The project to develop broadband communication infrastructure in Serbia’s isolated rural areas is introducing high-speed internet to 700 rural communities and villages and will include almost 120,000 households and 700 schools, with 4,700 kilometres of fibreoptic cables installed.

According to World Bank analysis, every 10% increase in highspeed internet coverage on the territory of a country causes a 1.3- 1.4% increase in gross domestic product. Considering that highspeed internet coverage in our country stands at 75%, and that the competent ministry plans for it to be 99%, we can expect a significant GDP increase of around 3.2-3.3%.

We encourage development of an ai ecosystem in Serbia, as well as implementing a support programme for the implementation of ai-based digital business solutions

Expanding broadband internet coverage to less developed parts of Serbia contributes to reducing the digital divide between rural and urban areas by providing citizens with access to all e-services, both those of the state and those of companies. It also enables companies to apply new technologies in their daily operations and thus increase productivity.

The Government of Serbia was previously acknowledged for its outstanding successes in the digital transformation domain, the development of the IT sector and the laying of the foundations of the BIO4 Campus. How are these efforts being supported by the CCIS?

— BIO4 comes from the four ‘bio’s: biomedicine, biotechnology, bioinformatics and biodiversity. The future tenants of the BIO4 campus are the faculties of Biology, Pharmaceuticals, Chemicals, Medicine, Agriculture, Technology and Metallurgy, as well as the Faculty of Sports and Physical Education, the Institute of Molecular Genetics and Genetic Engineering, the Institute for Multidisciplinary Research, the Institute for the Application of Nuclear Energy, the Institute for Medical research, the Institute for Biological Research, the Institute for Artificial Intelligence Research and Development, the Institute of Chemistry, Technology and Metallurgy, the Institute for Cardiovascular Diseases and the BioSense Institute.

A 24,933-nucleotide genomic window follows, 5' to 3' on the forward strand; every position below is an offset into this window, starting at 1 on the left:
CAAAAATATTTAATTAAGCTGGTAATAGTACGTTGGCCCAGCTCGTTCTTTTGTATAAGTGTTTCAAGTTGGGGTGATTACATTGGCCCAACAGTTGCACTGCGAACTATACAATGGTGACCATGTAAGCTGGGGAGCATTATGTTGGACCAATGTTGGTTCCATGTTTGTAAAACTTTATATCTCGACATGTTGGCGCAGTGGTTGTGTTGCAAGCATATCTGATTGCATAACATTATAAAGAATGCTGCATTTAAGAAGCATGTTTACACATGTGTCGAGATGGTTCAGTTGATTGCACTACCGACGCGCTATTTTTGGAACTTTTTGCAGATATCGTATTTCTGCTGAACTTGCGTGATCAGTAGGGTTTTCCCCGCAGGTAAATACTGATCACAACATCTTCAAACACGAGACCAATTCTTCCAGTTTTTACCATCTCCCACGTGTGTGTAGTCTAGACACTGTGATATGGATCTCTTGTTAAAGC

BIO4 is actually a collaboration platform. The fact that its tenants will include seven university faculties, nine institutes, the research and development centres of major domestic and international companies, a business park for development and start-up communities testifies to how essential it is to connect science and the economy in order to achieve top results.

What has the CCIS done to make its services available to business leaders in an electronic format?

— All the services that we provide in an electronic format are conceived to provide entrepreneurs/business owners with simpler and swifter access to documents issued by the CCIS on the basis of public authorisation. The CCIS e-Services portal enables requests for the issuance of documents to be carried out entirely electronically. Accessing formal assurances, confirmations and opinions requires just a few clicks. The same applies to the issuance or certification of import-export documents, and the CCIS is also an issuer of qualified electronic certificates.

We enable our members to access the Inno-Verse platform, which is fully AI-based, while businesses can also take advantage of BizChat CCIS, a virtual AI assistant that offers answers to numerous questions that are important for doing business.


Expanding broadband internet coverage to less developed parts of Serbia contributes to reducing the digital divide between rural and urban areas


Businesspeople have recognised priorities like improving crossborder e-commerce and electronic exchanges of business documents


All e-services we provide are conceived to provide business owners with simpler and swifter access to documents issued by the CCIS on the basis of public authorisation